In our laboratory we mainly perform single cell genomics analysis of cells. We use cell culture experiments, and RNA expression analysis. RNAseq, ATACseq, proteomics, and PCR techniques are examples of techniques used. This analysis, generating and reading parts of living cells, is coupled with perturbations such as shRNAi, CRISPR/cas9, and live cell imaging for monitoring. To make sense of this we develop and use bioinformatics analysis, mathematical modeling, theory, construction of data-bases, and design of software (R-scripts, GitHub). We use cell-lines, primary cell, and clinical samples.

In our laboratory we come from different walks in life and around the globe. We have different professional backgrounds ranging across the natural, engineering, computational, and medical sciences.
Now, why are we doing this? Clearly, biomedical and computational applications are indeed useful and constitute an important yardstick for our work. Yet, our fundamental motivation can be traced back to the quest of understanding some principal aspects of the universe.
We believe that the existence of living systems entails cues to fundamental properties of matter, not readily distilled from fundamental laws such as Schrödinger´s or Maxwell´s equations. Evolution is a remarkable algorithm producing nested molecular systems capable of decision-making and acquisition of knowledge of and in response to the external world. Such intriguing systems, ranging from single cells to organisms, provide a glimpse of what can be achieved by exploiting specific combinatorial rearrangements of parts derived from the visible 5% of matter in our universe.

The impact of unlocking the workings underpinning such enigmatic and in part unexpected systems, formulated using a blend of fundamental mathematical, biological, and algorithmic language, is only limited by our own imagination. In practice we have, since the days of Watson-Crick and Turing, witnessed the rise of a new chapter in evolution. The script enables humanity with powerful tools supporting the design of novel techniques and machines for decomposing biological systems into parts, industrial production of devices physically instantiating the mathematics and architecture of computation, eventually setting the stage at the horizon for human crafting and reengineering of general-purpose synthetic reprogrammable bio-logic-computing systems.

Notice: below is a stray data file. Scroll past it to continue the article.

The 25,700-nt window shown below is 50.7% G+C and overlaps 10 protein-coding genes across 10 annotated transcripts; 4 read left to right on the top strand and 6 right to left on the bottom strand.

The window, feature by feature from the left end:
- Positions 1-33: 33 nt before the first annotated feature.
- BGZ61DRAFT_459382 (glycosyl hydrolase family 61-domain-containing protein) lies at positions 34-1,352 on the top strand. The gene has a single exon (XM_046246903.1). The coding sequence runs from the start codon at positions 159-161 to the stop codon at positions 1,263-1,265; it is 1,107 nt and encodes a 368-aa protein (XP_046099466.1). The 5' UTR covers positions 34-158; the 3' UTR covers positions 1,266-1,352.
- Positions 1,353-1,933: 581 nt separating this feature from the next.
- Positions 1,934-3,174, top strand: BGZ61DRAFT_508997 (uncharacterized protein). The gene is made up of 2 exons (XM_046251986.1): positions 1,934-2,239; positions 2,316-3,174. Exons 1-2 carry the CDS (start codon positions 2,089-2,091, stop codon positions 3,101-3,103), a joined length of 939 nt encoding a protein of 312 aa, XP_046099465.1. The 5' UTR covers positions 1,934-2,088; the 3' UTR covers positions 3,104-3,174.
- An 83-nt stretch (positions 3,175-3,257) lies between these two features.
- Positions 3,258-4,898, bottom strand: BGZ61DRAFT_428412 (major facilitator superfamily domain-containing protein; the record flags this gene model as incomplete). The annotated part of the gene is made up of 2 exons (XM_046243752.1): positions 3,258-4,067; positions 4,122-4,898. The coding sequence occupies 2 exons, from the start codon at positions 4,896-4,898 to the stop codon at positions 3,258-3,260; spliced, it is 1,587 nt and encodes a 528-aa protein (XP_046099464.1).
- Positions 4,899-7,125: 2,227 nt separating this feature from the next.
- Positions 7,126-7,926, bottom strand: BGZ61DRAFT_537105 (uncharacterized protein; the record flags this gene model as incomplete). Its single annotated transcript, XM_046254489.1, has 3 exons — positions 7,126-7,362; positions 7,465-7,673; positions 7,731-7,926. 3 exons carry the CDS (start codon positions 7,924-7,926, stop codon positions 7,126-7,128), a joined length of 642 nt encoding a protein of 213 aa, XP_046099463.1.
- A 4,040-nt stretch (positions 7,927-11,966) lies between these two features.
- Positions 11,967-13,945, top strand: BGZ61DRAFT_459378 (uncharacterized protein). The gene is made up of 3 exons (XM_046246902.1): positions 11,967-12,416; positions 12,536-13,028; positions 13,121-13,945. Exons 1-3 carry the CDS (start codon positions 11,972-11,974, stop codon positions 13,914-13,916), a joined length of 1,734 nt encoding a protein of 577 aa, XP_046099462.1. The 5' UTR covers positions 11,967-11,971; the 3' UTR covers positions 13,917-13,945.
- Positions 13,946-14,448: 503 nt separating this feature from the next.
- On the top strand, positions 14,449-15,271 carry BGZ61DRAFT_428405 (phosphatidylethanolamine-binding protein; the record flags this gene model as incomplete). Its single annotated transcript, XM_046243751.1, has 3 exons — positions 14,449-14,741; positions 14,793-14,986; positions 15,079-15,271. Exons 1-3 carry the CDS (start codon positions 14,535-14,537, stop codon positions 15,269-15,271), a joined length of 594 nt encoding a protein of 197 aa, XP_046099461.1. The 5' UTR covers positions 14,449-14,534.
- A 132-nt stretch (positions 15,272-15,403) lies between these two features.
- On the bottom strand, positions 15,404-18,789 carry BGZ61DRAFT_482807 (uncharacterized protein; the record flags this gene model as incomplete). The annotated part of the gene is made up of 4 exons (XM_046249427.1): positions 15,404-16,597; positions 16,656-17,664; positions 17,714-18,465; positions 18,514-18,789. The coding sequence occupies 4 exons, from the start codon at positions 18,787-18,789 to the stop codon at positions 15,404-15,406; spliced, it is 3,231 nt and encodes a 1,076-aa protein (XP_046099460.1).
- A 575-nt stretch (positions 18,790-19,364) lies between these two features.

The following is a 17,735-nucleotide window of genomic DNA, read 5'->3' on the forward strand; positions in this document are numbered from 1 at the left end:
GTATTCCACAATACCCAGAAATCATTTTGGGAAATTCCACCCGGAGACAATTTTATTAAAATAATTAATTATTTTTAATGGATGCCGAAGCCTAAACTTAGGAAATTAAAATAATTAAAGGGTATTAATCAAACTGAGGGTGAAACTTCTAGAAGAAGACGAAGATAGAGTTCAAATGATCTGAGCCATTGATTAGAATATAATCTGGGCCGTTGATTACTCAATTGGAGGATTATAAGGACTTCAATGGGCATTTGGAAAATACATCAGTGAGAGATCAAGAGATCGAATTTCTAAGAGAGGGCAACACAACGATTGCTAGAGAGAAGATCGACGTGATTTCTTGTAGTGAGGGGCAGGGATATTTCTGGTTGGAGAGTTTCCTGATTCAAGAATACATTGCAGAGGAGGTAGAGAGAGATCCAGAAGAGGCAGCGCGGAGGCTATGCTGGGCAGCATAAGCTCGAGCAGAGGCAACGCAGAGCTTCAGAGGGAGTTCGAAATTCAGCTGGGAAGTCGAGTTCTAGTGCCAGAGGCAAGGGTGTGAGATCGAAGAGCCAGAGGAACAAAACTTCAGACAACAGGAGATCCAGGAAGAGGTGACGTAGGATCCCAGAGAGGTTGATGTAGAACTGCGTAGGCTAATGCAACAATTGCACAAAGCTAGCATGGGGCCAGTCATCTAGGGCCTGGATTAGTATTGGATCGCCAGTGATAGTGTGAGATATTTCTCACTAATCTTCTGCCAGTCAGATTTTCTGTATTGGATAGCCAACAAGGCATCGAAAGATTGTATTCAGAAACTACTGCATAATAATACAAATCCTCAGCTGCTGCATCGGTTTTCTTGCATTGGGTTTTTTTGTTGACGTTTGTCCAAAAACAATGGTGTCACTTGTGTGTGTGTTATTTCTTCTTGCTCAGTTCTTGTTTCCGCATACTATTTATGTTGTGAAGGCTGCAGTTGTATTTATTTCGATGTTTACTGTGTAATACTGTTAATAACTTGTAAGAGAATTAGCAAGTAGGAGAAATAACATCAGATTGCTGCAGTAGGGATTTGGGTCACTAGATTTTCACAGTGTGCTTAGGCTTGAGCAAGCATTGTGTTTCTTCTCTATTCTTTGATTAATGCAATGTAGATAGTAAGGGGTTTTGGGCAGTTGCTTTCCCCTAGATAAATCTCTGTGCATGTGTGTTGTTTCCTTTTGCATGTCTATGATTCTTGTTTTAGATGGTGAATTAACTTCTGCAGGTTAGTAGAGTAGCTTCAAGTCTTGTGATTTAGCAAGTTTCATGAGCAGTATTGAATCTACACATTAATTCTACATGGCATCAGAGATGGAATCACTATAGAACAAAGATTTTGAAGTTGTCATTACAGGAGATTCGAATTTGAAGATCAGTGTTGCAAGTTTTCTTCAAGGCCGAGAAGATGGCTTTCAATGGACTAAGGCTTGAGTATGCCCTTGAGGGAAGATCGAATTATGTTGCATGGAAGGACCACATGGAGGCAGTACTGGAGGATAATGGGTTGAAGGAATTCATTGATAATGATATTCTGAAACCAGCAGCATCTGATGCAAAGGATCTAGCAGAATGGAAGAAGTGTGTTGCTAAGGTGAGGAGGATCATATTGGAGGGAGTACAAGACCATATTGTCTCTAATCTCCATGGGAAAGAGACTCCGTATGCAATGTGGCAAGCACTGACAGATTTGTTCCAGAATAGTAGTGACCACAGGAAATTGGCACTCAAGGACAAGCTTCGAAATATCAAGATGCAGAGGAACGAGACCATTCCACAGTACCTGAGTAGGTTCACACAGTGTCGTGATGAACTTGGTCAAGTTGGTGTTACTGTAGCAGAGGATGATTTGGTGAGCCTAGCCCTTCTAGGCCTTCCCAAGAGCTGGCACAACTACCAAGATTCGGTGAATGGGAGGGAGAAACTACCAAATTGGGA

Our lab is grounded in the observation that the innovation of and existence of cells in nature is arguable the fundamental unit of all matter that we perceive as alive on earth. This is the rationale guiding us to focus our work on single cells and systems of cells. Yet, our quantitative understanding how cells work as molecular computational machines, enabling the realization of different cell-types from the same genome, supporting molecular transitions or reprogramming between what we currently refer to as different cell-types is at best phenomenological. In short, we do not have a periodic system or a transition table encoding the rules if any. We cannot yet read or manipulate the instructions encoded somehow in the DNA. Deciphering the collective behavior of cells in terms of their physical properties, or collective dynamics of molecules within a cell for that matter, remains a grand challenge for any analysis of a living system. To wit, we can´t compute the emergence of an embryo, even less so creating one from first principles. Paraphrasing Feynman, what we cannot create, we don't understand.

Our systems approach is characterized by a combination of carefully designed experiments (differentiation, cellular reprogramming, genomics), generation, extraction, and analysis of large data-sets (computable databases), data analytics (bioinformatics, computational biology) & machine intelligence (machine learning, neural networks), and theory (dynamical systems, information theory, applied mathematics). In our daunting fundamental and curiosity driven quest, we encounter numerous and publish some solutions to what appears to be more mundane problems, yet linked to our overall vision, but in practice impeding our journey. In our day-to-day activity, we find practical results for medicine (biomarkers, mechanisms), analytics for complex data (causal discovery) and commercial innovations (algorithms and software).
In our view, combining single cell genomics analysis, advanced computation, and machine intelligence set the stage for cracking cellular codes, their implementation, and their execution supporting adaptive systems equipped with learning capabilities. At the end of the day, in analogy to material design, we like to ultimately read, write, compute, and design living molecular systems at will. At that juncture the community may fuel something akin to a Cambrian Explosion.


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King Abdullah bin Abdulaziz Al Saud, 1924 – 2015

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